Marriage is a very serious commitment, more so it could be argued than just being in a relationship as it's so much harder to disolve (although it may be simply financially unviable to some). I for one, when being told about the things S tells you, would imagine "what if it was my relationship, and my partner doing that?" and think of how i'd feel and react. My emotional and moral response would likely be much, much harsher than if i was single and didn't have a partner i was in love with to consider myself in that situation with, so i can completely understand her being comfortable to discuss it with you and not C as you can be more objective and less biased.

Maybe she's in denial that what she's been up to is unfaithful. Try asking her outright if she would admit everything in detail to her partner, without concern he won't be 100% ok with it. If she wouldn't, then she can't deny any longer that she's been unfaithful, and should tell him everything, then its up to him to choose to work it out or not. If she insists she would tell him then call her bluff, tell her to go ahead and tell him or you will, and if she doesn't, then actually tell him. Either way he deserves to know what she's been up to, and if he isn't ok with it be given the choice to work it out or stop wasting his life with her and move on to someone who will be faithful.

Personally, the fact she isn't comfortable to talk about it openly with BOTH her close friends and acknowledges that it could be taken "the wrong way" screams out to me that she knows she's doing something wrong. I've been in your situation, at first i buried my head in the sand and kept loyalty to my best friend, but then i started becoming good friends with his girlfriend. She became a very real living breathing person with thoughts and feelings and i realised i couldn't live with myself being a knowing party to him cheating on her and lying to her and risking her sexual health. I told her everything, and even though i lost him as a friend over it i don't regret my decision one bit, because i know if i were ever the victim of a partners infidelity and somebody knew, i'd 100% want them to tell me, even if it turned out we had a different definition of cheating and i was ok with what he was up to.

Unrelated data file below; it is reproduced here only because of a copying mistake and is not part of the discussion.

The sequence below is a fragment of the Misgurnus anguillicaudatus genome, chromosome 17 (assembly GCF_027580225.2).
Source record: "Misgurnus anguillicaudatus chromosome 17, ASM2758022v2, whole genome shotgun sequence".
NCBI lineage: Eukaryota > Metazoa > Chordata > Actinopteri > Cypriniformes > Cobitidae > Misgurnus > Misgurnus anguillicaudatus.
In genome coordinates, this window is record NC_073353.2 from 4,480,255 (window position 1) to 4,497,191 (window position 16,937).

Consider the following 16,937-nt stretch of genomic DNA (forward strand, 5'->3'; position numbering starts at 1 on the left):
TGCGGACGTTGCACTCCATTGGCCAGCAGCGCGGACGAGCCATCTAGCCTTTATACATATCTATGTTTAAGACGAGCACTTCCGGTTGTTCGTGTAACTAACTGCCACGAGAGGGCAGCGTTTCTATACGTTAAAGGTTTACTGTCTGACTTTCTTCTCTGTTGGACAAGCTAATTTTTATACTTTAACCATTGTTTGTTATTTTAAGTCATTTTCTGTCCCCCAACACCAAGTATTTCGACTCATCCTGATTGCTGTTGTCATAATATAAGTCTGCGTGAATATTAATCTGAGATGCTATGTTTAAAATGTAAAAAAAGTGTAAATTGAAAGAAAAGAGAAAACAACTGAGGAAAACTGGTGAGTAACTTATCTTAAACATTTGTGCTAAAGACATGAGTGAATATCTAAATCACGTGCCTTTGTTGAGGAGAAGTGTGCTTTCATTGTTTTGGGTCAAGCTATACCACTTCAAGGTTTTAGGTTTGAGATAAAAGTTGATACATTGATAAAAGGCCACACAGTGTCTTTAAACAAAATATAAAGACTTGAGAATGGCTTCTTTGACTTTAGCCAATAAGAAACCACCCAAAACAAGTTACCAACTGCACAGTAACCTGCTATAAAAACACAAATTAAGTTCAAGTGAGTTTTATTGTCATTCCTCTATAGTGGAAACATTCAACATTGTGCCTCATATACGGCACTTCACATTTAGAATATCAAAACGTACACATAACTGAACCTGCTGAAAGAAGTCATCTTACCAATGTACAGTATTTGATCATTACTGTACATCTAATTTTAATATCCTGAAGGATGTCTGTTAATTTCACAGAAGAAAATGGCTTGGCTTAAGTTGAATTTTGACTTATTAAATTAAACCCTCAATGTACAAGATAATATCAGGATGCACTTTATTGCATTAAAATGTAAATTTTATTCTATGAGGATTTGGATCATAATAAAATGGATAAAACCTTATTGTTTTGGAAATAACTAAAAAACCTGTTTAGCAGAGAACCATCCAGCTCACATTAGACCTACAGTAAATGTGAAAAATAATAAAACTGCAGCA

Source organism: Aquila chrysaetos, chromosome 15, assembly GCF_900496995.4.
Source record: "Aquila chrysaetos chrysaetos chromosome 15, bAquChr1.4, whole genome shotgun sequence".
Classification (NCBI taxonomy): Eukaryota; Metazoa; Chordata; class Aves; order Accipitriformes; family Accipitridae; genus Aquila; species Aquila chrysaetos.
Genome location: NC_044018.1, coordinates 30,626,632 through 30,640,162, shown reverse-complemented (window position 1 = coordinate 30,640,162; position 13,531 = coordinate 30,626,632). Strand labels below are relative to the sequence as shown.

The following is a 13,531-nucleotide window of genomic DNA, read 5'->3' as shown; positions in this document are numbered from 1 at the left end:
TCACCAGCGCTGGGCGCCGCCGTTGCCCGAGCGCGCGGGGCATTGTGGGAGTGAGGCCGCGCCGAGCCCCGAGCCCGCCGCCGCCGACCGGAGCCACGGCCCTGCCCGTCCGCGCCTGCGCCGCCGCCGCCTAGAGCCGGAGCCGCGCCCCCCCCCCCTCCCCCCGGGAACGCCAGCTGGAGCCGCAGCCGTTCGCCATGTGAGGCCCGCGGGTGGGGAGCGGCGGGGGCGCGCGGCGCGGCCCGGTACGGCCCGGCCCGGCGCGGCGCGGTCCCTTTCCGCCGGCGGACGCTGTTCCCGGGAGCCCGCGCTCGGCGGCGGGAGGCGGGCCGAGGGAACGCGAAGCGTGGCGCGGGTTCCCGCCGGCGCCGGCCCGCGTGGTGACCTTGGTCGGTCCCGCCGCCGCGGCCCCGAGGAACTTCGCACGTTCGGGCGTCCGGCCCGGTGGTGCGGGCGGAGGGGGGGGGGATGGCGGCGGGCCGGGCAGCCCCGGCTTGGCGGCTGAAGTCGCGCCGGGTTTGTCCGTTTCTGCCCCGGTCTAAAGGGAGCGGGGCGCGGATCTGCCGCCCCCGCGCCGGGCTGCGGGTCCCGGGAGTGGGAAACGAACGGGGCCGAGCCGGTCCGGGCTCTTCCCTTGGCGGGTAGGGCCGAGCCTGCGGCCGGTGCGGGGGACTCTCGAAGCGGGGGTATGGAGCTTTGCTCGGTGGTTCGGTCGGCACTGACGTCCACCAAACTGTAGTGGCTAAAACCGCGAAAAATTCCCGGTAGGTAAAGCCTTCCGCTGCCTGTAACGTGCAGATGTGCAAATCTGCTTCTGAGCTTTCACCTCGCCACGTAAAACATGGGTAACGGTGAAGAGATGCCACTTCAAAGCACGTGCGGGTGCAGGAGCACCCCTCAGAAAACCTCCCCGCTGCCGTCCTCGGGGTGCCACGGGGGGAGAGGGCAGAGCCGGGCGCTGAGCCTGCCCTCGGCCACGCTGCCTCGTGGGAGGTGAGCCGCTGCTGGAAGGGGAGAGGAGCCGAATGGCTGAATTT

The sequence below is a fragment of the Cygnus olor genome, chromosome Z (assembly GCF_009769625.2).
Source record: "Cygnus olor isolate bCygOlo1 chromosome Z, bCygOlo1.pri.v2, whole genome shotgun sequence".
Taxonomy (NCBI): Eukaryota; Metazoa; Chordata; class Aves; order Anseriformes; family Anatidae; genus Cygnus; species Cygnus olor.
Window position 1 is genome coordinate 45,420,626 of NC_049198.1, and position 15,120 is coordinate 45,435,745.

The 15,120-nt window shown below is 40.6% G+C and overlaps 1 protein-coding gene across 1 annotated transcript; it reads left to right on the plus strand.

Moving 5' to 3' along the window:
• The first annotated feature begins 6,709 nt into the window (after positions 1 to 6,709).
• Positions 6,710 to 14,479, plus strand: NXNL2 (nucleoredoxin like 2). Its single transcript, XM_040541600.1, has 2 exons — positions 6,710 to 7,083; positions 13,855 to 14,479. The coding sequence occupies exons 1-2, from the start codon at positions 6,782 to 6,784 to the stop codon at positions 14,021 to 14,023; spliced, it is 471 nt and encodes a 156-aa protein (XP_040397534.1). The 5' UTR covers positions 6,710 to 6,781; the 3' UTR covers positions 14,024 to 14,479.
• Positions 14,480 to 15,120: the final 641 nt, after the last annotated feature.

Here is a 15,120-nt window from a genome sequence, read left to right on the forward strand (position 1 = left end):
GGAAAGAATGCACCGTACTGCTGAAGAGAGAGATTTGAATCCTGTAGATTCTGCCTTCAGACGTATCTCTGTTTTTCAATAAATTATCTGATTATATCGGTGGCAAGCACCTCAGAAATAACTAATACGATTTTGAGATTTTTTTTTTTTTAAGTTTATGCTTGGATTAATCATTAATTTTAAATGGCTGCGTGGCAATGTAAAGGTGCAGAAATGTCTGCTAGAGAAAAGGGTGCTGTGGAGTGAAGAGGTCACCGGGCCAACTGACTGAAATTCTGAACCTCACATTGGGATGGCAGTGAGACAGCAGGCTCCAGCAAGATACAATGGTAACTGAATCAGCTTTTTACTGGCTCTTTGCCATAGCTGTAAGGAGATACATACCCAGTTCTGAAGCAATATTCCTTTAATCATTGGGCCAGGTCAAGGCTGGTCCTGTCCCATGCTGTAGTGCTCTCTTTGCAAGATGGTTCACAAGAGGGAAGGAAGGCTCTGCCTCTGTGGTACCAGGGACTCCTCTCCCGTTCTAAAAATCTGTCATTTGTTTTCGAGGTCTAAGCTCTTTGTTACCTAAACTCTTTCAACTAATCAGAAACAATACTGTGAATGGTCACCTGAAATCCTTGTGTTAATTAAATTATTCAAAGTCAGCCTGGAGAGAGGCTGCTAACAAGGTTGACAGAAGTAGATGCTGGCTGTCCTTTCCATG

Basically most people want to be told what they already believe as it reaffirms that belief as opposed to having it challenged. As a single person who is open minded, pro alternate relationship types etc you are more likely to present her with that.

C on the other hand is more likely to challenge her belief that she has done nothing wrong.

I would just think she thinks this way because C would probably immediately project "what if he did this to me" or "what if I did this to him" onto her relationship, whereas you have more of an objective view!

The agreement is between her and her partner/s. Many couples feel it is not appropriate how flirtatious my husband is and how open he is about perving, our relationship is our agreement though not theirs.

The same applies, it doesn't matter what you think is cheating. All that matters is does her partner think it is cheating. I don't mean to say you shouldnt be so nosy, I mean the person she needs to talk to about it is her partner. I think your role in this is supporting her in how she might want to broach the subject with the OH.

My original wording seems to be a bit confusing, as everyone has assumed I was saying I am anti-monogamy and promiscuous. I'm not. In fact, I'm the opposite - I was saying that I have experienced people assuming that I am those things, purely because I'm bisexual.

To clarify what I mean by feeling that she is cheating while she doesn't consider it to be so - twice she has had fights with her boyfriend on a Thursday night/Friday morning, had a dalliance with someone over the weekend, then make up with him on the Monday. She's told me she doesn't consider it to be cheating because during that fight, she considered them to be "broken up" or "taking a break". However, I know on both occasions that there has been no kind of discussion between them of that nature, and I know that she would definitely not tell him about these dalliances, which leads me to suspect that he wouldn't agree that they were split up at the time. Seeing what happened the first time, I actually suspected that the same thing was going to happen the second time because I sensed her attraction to the person she ended up cheating with - the fact that I could see it coming, also makes me believe that the "break ups" are somewhat engineered by her in order to have this excuse to sleep with someone else.

Don't get me wrong - personally, I absolutely do not approve of her actions on these occasions. However, I know my role as a friend is one of support and advice when asked, not judgement. I wouldn't say anything to her that could be seen as condemning and make her feel she can't confide in me. I do think I'll start a general conversation around views of infidelity so she knows where I stand, though. It may be irrational, but her assumption that I will be of the same mindset as her regarding infidelity due to my singledom doesn't sit quite right with me. I want to make sure she knows where I stand on the general subject. In making this thread though, I was more curious whether this was a common mindset or something other people had encountered, which it seems like maybe it is.